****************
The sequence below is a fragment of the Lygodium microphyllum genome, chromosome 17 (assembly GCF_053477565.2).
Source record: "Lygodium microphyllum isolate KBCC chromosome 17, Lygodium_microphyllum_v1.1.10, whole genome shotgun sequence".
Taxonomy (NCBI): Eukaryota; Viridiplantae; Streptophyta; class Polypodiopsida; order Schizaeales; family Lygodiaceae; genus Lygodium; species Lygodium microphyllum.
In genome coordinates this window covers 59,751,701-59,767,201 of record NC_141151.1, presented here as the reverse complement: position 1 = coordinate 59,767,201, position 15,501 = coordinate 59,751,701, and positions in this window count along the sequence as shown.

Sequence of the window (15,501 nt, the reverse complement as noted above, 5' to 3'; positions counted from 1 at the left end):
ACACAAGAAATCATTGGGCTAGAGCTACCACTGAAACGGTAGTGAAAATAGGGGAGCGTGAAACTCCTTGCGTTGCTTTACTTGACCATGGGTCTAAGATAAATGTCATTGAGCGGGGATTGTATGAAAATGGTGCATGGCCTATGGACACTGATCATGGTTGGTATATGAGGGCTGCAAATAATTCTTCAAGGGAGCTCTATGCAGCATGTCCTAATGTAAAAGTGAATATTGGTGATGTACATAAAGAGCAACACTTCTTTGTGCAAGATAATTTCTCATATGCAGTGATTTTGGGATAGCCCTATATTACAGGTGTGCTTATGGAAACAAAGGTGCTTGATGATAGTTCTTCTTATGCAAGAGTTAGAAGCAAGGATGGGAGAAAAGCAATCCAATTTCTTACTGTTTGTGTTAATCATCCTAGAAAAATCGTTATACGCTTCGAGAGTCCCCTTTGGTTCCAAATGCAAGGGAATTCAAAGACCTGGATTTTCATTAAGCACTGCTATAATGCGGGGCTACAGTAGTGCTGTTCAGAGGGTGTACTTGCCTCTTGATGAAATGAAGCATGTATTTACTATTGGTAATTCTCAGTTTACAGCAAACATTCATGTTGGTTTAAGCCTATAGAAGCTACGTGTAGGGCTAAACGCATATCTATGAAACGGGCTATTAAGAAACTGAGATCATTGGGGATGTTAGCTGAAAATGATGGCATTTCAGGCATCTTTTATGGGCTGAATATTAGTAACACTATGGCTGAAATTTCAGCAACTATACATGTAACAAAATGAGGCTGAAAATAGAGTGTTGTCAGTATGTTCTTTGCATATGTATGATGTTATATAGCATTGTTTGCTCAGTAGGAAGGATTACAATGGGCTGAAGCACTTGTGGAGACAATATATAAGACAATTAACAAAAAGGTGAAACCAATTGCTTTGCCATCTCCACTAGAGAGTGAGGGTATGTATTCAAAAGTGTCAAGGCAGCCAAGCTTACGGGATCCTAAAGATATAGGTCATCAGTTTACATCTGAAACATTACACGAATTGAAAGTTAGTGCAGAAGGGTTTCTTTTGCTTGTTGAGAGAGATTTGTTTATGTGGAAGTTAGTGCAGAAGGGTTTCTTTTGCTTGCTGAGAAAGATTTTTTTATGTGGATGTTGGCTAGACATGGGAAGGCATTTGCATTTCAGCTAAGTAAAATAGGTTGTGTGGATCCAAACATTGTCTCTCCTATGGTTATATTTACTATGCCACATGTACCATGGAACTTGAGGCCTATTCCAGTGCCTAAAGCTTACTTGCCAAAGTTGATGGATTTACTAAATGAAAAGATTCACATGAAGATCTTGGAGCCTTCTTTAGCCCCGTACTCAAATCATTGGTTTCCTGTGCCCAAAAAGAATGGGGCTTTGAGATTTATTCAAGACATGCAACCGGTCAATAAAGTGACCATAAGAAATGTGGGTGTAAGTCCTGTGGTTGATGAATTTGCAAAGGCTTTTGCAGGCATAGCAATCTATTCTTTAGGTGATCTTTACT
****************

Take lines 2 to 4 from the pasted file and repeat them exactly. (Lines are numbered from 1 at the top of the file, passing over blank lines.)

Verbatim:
Source record: "Lygodium microphyllum isolate KBCC chromosome 17, Lygodium_microphyllum_v1.1.10, whole genome shotgun sequence".
Taxonomy (NCBI): Eukaryota; Viridiplantae; Streptophyta; class Polypodiopsida; order Schizaeales; family Lygodiaceae; genus Lygodium; species Lygodium microphyllum.
In genome coordinates this window covers 59,751,701-59,767,201 of record NC_141151.1, presented here as the reverse complement: position 1 = coordinate 59,767,201, position 15,501 = coordinate 59,751,701, and positions in this window count along the sequence as shown.